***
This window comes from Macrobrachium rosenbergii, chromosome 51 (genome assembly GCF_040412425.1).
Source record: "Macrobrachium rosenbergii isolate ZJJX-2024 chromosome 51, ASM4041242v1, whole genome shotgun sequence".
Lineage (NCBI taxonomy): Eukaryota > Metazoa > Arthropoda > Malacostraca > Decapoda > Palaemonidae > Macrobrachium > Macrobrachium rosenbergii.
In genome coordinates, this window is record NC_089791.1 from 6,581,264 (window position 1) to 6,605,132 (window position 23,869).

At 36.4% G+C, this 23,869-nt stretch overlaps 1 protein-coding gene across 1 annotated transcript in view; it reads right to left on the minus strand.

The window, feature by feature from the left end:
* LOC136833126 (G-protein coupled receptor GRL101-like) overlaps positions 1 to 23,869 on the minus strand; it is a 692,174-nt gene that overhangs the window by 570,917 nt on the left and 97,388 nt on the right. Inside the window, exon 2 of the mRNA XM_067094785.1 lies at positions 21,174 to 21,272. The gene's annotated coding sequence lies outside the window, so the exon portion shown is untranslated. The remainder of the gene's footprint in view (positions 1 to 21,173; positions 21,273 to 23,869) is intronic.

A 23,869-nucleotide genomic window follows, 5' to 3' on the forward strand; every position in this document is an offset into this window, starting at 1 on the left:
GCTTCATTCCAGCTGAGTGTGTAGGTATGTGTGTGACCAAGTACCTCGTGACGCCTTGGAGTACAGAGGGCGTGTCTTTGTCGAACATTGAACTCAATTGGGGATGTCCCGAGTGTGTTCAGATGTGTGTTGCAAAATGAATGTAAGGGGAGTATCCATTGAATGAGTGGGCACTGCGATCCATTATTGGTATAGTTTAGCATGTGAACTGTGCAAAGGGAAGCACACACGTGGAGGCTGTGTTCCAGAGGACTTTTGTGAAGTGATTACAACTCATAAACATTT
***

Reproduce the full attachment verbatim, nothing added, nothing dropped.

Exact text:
This window comes from Macrobrachium rosenbergii, chromosome 51 (genome assembly GCF_040412425.1).
Source record: "Macrobrachium rosenbergii isolate ZJJX-2024 chromosome 51, ASM4041242v1, whole genome shotgun sequence".
Lineage (NCBI taxonomy): Eukaryota > Metazoa > Arthropoda > Malacostraca > Decapoda > Palaemonidae > Macrobrachium > Macrobrachium rosenbergii.
In genome coordinates, this window is record NC_089791.1 from 6,581,264 (window position 1) to 6,605,132 (window position 23,869).

At 36.4% G+C, this 23,869-nt stretch overlaps 1 protein-coding gene across 1 annotated transcript in view; it reads right to left on the minus strand.

The window, feature by feature from the left end:
* LOC136833126 (G-protein coupled receptor GRL101-like) overlaps positions 1 to 23,869 on the minus strand; it is a 692,174-nt gene that overhangs the window by 570,917 nt on the left and 97,388 nt on the right. Inside the window, exon 2 of the mRNA XM_067094785.1 lies at positions 21,174 to 21,272. The gene's annotated coding sequence lies outside the window, so the exon portion shown is untranslated. The remainder of the gene's footprint in view (positions 1 to 21,173; positions 21,273 to 23,869) is intronic.

A 23,869-nucleotide genomic window follows, 5' to 3' on the forward strand; every position in this document is an offset into this window, starting at 1 on the left:
GCTTCATTCCAGCTGAGTGTGTAGGTATGTGTGTGACCAAGTACCTCGTGACGCCTTGGAGTACAGAGGGCGTGTCTTTGTCGAACATTGAACTCAATTGGGGATGTCCCGAGTGTGTTCAGATGTGTGTTGCAAAATGAATGTAAGGGGAGTATCCATTGAATGAGTGGGCACTGCGATCCATTATTGGTATAGTTTAGCATGTGAACTGTGCAAAGGGAAGCACACACGTGGAGGCTGTGTTCCAGAGGACTTTTGTGAAGTGATTACAACTCATAAACATTT